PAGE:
Labor, Meretz, and Blue and White all did far better than the polls indicated. Pretty much all of the polling before the election suggested that Labor would get ~5 seats, and Meretz and Blue and White might not make it into the Knesset. Not only did they all get in, but they were elected comfortably. Labor is noteworthy because it has a new leader in Merav Michaeli and it thoroughly exceeded expectations. Blue and White’s performance is also intriguing because although Benny Gantz’s move to join Netanyahu after the last election violated his premier campaign promise, he still outperformed most forecasts. Gantz’s Blue and White is now the second-largest party in the anti-Netanyahu bloc.
It will be interesting to see if the Change bloc, which numbers over 60 if you include Ra’am or Yamina (or both), attempts to pass legislation to prevent indicted individuals (Netanyahu) from forming coalitions. It’s a controversial move since it would target one individual, but if they pass that legislation, you would probably see Israel’s political deadlock clear up.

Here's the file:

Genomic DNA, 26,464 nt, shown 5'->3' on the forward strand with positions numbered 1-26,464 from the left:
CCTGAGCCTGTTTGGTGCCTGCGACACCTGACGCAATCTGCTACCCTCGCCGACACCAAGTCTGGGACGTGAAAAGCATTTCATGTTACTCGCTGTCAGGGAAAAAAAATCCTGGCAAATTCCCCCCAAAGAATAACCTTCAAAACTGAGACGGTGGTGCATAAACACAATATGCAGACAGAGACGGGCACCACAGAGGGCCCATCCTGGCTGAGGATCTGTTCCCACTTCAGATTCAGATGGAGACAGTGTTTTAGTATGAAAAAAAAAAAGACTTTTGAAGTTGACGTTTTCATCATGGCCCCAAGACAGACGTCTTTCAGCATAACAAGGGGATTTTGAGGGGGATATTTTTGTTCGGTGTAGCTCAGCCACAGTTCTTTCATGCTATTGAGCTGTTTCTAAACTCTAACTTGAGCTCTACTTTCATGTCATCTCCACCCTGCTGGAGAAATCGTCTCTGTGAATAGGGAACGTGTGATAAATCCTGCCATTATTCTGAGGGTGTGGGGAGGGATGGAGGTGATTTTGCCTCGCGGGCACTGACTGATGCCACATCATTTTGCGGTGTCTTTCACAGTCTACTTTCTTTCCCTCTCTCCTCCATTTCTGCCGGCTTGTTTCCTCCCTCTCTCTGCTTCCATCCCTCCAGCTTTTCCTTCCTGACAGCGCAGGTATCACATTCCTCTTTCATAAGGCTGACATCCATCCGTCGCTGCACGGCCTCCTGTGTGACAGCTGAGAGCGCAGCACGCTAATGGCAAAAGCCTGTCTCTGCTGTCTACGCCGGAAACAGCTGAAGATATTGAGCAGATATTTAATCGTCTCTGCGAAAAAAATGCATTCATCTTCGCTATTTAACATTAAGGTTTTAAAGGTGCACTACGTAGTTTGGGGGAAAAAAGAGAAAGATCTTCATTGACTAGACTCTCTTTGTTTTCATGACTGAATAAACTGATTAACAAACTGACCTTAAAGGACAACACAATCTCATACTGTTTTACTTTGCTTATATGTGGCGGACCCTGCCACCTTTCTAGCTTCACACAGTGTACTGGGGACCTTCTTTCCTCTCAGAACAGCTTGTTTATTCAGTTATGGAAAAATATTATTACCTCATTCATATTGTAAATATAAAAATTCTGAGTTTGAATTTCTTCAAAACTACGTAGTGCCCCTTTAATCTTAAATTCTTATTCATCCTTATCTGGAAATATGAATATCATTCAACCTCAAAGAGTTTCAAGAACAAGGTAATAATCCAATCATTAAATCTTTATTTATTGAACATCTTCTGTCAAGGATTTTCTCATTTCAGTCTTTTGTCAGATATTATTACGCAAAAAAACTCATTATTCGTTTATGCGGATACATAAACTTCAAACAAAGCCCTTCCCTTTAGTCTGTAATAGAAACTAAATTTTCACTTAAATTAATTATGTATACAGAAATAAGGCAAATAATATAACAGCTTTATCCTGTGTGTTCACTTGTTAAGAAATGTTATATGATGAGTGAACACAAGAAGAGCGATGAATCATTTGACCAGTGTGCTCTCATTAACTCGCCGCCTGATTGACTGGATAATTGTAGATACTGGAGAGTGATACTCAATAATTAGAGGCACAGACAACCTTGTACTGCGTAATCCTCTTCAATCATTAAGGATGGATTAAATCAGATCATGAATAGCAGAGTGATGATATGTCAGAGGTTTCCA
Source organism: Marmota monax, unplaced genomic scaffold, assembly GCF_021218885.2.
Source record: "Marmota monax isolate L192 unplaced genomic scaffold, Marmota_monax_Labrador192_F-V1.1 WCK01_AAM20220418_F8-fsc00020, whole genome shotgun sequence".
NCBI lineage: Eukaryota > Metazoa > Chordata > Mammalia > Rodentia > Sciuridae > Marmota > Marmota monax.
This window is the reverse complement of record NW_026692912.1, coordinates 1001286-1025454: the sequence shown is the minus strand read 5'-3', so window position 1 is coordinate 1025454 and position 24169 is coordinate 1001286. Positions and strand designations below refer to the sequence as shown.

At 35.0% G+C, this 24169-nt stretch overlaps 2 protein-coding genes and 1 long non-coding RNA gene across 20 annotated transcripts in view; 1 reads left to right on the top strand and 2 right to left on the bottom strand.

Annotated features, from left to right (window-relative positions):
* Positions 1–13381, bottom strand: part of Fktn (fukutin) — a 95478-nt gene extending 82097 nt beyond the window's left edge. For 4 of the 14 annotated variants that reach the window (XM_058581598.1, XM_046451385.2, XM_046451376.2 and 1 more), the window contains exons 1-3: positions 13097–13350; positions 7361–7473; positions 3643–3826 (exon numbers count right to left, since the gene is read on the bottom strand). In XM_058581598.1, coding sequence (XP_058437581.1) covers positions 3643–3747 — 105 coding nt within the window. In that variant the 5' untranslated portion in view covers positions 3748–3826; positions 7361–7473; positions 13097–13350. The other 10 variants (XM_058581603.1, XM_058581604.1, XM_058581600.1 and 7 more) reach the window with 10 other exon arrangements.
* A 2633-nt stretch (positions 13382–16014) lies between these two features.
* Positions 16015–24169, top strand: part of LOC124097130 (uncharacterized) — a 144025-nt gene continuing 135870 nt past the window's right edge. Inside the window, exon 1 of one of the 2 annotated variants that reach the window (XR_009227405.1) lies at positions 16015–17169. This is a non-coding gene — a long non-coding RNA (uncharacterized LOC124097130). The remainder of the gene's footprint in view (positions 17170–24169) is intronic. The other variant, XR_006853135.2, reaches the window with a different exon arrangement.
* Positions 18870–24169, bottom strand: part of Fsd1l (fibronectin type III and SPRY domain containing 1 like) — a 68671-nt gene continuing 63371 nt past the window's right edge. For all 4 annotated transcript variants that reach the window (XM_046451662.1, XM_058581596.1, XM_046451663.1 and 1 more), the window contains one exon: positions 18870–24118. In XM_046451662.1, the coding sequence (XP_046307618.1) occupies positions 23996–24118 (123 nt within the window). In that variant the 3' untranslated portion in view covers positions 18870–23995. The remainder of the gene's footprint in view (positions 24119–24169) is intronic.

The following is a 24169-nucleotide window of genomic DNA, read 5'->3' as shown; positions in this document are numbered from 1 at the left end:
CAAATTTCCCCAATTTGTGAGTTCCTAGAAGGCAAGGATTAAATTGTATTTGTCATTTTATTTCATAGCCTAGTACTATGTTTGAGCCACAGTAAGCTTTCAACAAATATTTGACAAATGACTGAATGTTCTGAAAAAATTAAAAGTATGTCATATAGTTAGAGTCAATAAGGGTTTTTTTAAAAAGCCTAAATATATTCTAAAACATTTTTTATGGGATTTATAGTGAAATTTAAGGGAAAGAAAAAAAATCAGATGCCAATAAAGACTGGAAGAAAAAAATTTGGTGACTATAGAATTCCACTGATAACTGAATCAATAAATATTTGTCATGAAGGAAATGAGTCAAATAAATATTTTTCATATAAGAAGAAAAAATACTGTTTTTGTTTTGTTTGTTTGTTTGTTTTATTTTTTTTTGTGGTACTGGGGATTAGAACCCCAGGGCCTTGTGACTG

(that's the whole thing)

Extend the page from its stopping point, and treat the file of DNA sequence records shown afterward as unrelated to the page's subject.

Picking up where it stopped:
It’s fascinating (and encouraging) to see Israeli-Arabs play such a prominent role in Israeli politics. For much of Israel’s history, the Israeli-Arab parties either willfully did not participate in governing coalitions or were excluded by mainstream Zionist parties. Now, an Israeli-Arab party can literally determine Israel’s political future. One question for the future is whether the mainstream Zionist parties like Yesh Atid and Likud will continue to embrace the Israeli-Arab sector once Netanyahu is gone (whenever that is) and there might not be a political need for their support. It will also be interesting to see what the Joint List and Ra’am do with their substantial political power.
Gantz has a lot of leverage going into coalition negotiations. According to his coalition deal with Netanyahu, if Israel heads to a fifth election, it very likely may occur after Gantz automatically becomes Prime Minister in November. He’s clearly always wanted to be the Prime Minister, so he could ask for a significant position in exchange for supporting the coalition.